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IMF keeps the Government on a Hold

Pakistan has requested the International Monetary Fund (IMF) to ease the mini-budget conditions and lift electricity prices until at least March of next year, after Prime Minister Khan shot down both proposals again because of the already high prices.

The Ministry of Finance had asked approval from the prime minister about 10 days ago for these measures to restore the $6 billion IMF scheme, which has remained suspended since February this year.

The IMF is seeking a rise in electricity rates of Rs1.48 per unit, additional taxation initiatives to meet an annual tax target of Rs4.963 trillion and amendments to the 1956 State Bank of Pakistan Act and the Nepra Act.

The IMF sees a difference between the tax target and the expected collection at over Rs300 billion. The key tax proposal is to raise the sales tax rates on all goods, with the exception of medicines and food, to the regular 17 percent, which will generate revenue for the Federal Board of Revenue of over Rs300 billion, the sources said. Actually, the GST rate has been changed to as low as 3% on many goods.

They said that as people were still facing the brunt of double-digit food inflation and continuously rising living costs, the premier refused to support the suggestions. Pakistan is experiencing a rise in cases of coronavirus, which could cause the government to limit industry and business activities.

The possible delay of these drastic measures may have significant consequences for the early restoration of the IMF programme, even if the government and the fund are keen to “stay active.”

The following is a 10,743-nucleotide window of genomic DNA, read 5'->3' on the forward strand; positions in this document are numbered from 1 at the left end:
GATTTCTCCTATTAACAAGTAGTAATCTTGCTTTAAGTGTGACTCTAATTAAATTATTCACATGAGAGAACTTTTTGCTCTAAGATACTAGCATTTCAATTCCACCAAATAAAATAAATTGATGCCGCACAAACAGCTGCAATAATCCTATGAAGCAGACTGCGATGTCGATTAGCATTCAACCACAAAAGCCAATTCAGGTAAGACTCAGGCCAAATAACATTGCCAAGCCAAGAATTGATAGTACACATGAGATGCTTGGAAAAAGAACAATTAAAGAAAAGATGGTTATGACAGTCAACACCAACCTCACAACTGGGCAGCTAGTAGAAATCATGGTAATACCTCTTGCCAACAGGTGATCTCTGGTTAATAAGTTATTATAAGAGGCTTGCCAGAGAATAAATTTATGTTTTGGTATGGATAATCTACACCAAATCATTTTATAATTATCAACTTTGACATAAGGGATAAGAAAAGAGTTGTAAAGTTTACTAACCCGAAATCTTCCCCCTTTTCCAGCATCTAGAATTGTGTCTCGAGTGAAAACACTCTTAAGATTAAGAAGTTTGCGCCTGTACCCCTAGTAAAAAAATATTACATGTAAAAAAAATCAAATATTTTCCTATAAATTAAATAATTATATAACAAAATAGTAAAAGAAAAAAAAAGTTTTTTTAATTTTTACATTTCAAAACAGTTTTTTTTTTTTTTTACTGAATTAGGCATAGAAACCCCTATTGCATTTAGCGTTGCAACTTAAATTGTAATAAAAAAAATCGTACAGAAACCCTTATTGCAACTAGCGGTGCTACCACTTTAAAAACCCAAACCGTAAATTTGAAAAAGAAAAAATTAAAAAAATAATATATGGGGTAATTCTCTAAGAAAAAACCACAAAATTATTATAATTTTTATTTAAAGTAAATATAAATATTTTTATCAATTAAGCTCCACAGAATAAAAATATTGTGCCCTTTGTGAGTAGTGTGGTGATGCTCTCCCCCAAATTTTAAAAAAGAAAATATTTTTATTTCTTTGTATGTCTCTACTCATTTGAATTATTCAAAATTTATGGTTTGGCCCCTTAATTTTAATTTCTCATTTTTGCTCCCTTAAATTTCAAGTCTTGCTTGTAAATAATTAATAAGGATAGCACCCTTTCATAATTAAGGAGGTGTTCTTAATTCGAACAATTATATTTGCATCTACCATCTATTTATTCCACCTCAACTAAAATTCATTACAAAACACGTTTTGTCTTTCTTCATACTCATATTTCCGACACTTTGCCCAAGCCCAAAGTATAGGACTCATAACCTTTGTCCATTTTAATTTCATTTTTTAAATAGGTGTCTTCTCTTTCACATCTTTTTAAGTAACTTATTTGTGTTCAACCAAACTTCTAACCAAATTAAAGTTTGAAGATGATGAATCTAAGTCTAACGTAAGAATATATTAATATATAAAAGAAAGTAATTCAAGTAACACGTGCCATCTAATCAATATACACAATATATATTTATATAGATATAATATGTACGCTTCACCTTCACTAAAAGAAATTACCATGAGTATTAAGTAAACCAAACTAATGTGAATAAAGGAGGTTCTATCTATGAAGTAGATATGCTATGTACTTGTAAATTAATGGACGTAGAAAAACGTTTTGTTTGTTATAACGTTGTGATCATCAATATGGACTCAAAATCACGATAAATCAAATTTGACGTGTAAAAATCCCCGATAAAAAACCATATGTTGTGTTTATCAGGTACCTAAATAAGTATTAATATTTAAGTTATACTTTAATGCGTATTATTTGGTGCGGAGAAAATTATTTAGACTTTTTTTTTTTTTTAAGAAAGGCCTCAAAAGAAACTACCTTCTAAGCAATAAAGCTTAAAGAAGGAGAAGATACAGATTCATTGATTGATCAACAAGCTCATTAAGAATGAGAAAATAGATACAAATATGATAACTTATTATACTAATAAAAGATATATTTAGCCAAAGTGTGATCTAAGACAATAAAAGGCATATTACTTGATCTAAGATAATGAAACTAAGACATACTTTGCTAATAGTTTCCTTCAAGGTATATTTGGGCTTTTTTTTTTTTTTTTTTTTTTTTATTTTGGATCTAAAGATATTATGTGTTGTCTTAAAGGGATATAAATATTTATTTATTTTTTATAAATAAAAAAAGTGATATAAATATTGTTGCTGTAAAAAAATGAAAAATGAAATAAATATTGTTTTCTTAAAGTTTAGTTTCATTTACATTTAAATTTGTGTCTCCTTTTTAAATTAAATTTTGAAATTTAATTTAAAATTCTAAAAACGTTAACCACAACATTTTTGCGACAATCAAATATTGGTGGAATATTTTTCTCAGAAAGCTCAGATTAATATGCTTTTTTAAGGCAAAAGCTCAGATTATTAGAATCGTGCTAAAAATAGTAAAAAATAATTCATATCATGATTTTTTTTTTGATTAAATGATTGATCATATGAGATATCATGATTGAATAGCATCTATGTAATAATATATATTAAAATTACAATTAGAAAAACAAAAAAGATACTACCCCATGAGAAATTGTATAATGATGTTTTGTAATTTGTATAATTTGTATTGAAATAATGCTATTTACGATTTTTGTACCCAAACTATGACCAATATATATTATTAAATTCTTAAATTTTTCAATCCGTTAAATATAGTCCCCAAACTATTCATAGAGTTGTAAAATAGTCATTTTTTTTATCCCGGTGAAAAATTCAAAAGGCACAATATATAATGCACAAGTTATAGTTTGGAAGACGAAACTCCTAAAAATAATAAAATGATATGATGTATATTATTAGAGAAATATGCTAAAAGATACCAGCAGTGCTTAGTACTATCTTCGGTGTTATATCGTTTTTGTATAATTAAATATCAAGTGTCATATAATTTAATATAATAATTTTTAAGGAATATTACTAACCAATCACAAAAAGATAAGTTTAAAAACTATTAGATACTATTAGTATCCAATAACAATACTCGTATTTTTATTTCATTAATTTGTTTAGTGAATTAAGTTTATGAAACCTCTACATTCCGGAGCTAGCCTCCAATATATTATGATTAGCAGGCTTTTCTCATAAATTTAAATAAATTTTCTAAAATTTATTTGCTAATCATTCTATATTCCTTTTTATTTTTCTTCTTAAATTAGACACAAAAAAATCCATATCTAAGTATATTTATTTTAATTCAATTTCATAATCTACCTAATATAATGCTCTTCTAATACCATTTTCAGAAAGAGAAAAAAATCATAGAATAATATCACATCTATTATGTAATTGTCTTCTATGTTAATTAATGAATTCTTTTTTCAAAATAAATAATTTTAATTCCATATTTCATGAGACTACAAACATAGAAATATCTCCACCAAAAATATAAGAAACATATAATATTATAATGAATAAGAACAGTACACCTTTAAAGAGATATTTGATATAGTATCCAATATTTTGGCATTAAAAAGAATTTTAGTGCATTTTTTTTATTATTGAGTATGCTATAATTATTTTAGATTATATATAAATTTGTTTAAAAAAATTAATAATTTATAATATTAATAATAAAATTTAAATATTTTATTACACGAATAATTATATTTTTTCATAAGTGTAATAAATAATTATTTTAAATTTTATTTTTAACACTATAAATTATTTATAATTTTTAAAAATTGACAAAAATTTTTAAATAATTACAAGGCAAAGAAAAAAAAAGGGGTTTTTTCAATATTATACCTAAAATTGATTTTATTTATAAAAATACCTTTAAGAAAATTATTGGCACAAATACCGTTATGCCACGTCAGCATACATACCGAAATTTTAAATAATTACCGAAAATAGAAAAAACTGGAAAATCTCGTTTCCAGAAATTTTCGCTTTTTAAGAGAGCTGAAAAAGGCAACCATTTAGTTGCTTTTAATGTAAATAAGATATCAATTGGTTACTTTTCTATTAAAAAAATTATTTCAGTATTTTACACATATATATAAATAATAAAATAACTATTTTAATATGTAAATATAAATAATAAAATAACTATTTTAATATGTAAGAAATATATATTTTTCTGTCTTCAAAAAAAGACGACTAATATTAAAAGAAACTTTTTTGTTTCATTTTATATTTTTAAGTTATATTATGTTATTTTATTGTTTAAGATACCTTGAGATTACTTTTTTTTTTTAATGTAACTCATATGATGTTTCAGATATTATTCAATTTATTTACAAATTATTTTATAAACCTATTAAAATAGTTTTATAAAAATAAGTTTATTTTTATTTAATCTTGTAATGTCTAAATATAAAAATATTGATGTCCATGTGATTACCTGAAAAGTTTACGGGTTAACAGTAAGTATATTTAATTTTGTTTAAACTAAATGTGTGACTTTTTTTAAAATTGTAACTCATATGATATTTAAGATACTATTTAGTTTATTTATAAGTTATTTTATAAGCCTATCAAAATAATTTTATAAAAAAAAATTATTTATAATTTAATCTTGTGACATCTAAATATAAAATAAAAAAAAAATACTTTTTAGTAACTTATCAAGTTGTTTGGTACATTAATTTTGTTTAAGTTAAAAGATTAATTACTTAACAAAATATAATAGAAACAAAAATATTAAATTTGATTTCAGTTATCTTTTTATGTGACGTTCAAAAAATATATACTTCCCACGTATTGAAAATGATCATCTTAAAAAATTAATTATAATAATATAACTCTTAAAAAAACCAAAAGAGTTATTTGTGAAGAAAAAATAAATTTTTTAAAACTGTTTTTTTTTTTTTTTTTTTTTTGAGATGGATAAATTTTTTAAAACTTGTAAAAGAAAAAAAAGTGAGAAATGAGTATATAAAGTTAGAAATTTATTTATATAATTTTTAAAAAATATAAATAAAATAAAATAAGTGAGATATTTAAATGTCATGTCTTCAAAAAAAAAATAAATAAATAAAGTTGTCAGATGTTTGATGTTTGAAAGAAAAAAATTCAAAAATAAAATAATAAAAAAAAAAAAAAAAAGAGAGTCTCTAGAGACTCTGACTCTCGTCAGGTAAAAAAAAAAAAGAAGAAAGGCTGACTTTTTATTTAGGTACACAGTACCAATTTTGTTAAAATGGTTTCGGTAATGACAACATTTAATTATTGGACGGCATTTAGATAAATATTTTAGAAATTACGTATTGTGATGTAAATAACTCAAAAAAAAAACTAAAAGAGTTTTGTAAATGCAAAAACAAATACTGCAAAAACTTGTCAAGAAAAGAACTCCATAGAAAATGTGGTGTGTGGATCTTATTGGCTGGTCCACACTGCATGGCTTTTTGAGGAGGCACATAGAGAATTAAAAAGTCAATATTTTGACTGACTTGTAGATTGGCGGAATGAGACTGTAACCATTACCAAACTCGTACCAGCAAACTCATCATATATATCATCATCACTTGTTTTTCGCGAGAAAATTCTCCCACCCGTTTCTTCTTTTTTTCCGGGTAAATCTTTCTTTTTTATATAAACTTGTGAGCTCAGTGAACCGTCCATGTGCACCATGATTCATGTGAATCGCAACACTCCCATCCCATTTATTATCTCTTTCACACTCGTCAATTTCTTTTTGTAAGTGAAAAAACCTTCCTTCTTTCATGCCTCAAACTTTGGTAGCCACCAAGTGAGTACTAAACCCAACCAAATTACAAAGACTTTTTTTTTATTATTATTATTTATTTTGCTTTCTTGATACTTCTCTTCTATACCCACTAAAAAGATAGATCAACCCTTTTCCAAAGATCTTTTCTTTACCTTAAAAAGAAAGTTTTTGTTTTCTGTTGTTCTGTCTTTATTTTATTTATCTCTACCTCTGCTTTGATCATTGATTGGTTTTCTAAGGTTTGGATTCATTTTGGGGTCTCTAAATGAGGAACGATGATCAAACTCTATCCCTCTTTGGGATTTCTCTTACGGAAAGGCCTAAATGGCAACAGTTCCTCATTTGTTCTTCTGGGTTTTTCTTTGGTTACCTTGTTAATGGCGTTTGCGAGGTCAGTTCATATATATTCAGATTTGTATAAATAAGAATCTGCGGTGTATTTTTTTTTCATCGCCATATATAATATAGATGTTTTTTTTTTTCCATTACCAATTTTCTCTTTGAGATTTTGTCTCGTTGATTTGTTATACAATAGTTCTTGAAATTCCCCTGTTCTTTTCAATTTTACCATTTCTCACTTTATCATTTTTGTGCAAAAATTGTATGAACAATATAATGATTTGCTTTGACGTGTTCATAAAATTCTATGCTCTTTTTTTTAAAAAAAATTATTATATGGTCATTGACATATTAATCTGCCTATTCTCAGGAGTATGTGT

The development highlights the complicated political and economic situation that has now made it difficult for the government to take tough decisions that are politically unpopular. The government’s argument is that it would boost inflation that in the past two years has already risen by 20 percent. March is also critical for Premier Imran, who, following the upcoming Senate elections, is trying to strengthen his hold on power.

Sources told Pak Revenue that Shaikh also appealed last week to IMF Managing Director Kristalina Georgieva, urging her not to connect the resumption of the programme to immediate additional tax measures.

In the seventh month of the fiscal year, the $6 billion Extended Fund Facility (EFF), approved in July last year, was derailed after the government was unable to implement a mini-budget and raise electricity prices. These two acts were the prior conditions set for the second review to be accepted by the IMF board.

Teresa Daban, the resident representative of the IMF, on Monday said, “The IMF team and the Pakistani authorities remain closely engaged with a view to bring the second review of the EFF to a positive conclusion.”

In the seventh month of the fiscal year, the $6 billion Extended Fund Facility (EFF), approved in July last year, was derailed after the government was unable to implement a mini-budget and raise electricity prices. These two acts were the prior conditions set for the second review to be accepted by the IMF board.

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